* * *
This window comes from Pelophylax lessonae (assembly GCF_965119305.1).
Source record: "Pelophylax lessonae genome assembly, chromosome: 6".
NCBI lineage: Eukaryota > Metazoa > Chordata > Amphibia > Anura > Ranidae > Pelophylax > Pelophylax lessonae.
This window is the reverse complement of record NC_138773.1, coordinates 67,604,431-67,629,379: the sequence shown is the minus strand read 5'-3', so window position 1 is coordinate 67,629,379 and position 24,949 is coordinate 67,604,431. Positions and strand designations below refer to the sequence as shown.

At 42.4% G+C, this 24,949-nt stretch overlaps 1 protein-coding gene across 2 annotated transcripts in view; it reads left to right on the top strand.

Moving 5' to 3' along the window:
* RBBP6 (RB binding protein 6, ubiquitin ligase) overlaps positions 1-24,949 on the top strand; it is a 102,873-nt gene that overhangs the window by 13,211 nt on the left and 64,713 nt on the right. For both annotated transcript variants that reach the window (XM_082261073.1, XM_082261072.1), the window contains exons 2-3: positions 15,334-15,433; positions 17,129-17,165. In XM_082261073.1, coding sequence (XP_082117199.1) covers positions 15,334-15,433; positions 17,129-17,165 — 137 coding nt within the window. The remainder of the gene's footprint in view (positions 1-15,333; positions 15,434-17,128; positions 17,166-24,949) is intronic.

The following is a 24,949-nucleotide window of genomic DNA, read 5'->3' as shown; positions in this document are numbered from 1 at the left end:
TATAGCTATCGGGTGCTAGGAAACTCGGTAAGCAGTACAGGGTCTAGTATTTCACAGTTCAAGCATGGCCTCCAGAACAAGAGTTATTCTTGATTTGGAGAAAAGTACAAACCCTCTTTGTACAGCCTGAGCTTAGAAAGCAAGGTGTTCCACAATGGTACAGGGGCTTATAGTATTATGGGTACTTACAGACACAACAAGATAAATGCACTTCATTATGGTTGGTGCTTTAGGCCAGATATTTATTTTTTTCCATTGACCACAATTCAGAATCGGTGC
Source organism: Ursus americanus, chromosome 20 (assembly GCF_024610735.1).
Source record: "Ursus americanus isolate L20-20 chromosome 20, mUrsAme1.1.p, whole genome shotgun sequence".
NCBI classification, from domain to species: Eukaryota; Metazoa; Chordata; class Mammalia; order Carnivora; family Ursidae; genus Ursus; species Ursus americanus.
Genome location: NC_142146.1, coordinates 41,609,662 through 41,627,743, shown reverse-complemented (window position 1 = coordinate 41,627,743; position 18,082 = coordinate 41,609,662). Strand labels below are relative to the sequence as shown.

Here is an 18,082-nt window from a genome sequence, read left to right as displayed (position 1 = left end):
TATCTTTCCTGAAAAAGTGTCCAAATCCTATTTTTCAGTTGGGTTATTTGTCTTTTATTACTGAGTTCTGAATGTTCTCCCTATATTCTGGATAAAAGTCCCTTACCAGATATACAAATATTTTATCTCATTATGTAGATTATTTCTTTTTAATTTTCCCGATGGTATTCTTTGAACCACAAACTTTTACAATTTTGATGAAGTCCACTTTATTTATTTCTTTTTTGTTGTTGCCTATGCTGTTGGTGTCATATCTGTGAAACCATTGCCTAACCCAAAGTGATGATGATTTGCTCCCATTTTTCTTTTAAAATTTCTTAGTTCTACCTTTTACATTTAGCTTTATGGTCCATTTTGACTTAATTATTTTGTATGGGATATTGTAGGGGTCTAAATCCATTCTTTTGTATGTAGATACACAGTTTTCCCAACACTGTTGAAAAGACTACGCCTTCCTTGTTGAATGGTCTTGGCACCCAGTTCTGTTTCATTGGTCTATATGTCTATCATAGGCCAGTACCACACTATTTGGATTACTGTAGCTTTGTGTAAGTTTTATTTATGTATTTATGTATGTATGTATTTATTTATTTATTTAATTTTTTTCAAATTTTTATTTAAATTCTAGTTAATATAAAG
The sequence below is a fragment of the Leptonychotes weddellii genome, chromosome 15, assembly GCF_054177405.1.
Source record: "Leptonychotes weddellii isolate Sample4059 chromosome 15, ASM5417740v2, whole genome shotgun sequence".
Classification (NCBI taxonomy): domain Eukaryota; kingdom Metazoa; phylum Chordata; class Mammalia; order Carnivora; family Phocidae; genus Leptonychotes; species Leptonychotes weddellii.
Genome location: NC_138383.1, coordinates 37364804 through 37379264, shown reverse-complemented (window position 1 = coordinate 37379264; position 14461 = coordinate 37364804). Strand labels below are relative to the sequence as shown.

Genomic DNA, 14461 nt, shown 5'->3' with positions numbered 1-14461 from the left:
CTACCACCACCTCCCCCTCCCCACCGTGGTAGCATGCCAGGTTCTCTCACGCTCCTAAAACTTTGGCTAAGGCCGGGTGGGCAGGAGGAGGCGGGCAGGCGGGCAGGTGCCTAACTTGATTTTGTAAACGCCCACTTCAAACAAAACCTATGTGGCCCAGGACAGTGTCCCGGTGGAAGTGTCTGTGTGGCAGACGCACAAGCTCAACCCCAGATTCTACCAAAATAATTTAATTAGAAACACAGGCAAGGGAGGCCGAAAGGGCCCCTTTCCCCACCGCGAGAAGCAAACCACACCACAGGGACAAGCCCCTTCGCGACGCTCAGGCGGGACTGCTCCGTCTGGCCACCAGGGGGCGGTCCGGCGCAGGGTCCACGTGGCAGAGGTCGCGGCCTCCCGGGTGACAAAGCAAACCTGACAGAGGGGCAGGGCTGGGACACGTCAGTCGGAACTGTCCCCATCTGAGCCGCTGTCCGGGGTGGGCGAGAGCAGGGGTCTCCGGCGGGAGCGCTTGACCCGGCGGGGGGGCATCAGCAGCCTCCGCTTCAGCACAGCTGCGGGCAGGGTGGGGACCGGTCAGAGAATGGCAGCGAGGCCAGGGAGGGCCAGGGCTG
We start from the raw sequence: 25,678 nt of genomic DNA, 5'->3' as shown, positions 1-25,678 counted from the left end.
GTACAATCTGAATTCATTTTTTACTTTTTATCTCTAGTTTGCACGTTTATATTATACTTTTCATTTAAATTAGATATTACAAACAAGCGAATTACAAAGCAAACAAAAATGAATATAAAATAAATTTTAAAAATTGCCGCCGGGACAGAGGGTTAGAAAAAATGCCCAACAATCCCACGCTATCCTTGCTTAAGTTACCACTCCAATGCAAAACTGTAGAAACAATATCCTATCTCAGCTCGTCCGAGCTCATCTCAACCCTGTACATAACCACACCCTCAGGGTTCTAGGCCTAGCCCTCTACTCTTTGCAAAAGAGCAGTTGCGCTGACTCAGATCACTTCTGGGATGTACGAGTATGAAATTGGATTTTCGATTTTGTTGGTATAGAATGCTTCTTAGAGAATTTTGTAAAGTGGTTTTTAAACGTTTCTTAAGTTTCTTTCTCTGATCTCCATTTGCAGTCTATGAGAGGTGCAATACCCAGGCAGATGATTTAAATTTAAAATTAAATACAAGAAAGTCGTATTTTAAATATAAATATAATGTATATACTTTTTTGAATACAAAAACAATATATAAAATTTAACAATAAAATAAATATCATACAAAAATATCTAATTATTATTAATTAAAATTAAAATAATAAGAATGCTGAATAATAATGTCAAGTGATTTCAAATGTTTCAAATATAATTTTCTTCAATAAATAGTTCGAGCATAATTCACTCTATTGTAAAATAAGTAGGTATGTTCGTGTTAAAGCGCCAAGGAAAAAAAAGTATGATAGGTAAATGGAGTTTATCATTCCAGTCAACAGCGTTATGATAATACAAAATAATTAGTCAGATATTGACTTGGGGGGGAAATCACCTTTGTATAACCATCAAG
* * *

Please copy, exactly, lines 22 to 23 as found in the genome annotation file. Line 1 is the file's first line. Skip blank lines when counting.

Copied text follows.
We start from the raw sequence: 25,678 nt of genomic DNA, 5'->3' as shown, positions 1-25,678 counted from the left end.
GTACAATCTGAATTCATTTTTTACTTTTTATCTCTAGTTTGCACGTTTATATTATACTTTTCATTTAAATTAGATATTACAAACAAGCGAATTACAAAGCAAACAAAAATGAATATAAAATAAATTTTAAAAATTGCCGCCGGGACAGAGGGTTAGAAAAAATGCCCAACAATCCCACGCTATCCTTGCTTAAGTTACCACTCCAATGCAAAACTGTAGAAACAATATCCTATCTCAGCTCGTCCGAGCTCATCTCAACCCTGTACATAACCACACCCTCAGGGTTCTAGGCCTAGCCCTCTACTCTTTGCAAAAGAGCAGTTGCGCTGACTCAGATCACTTCTGGGATGTACGAGTATGAAATTGGATTTTCGATTTTGTTGGTATAGAATGCTTCTTAGAGAATTTTGTAAAGTGGTTTTTAAACGTTTCTTAAGTTTCTTTCTCTGATCTCCATTTGCAGTCTATGAGAGGTGCAATACCCAGGCAGATGATTTAAATTTAAAATTAAATACAAGAAAGTCGTATTTTAAATATAAATATAATGTATATACTTTTTTGAATACAAAAACAATATATAAAATTTAACAATAAAATAAATATCATACAAAAATATCTAATTATTATTAATTAAAATTAAAATAATAAGAATGCTGAATAATAATGTCAAGTGATTTCAAATGTTTCAAATATAATTTTCTTCAATAAATAGTTCGAGCATAATTCACTCTATTGTAAAATAAGTAGGTATGTTCGTGTTAAAGCGCCAAGGAAAAAAAAGTATGATAGGTAAATGGAGTTTATCATTCCAGTCAACAGCGTTATGATAATACAAAATAATTAGTCAGATATTGACTTGGGGGGGAAATCACCTTTGTATAACCATCAAG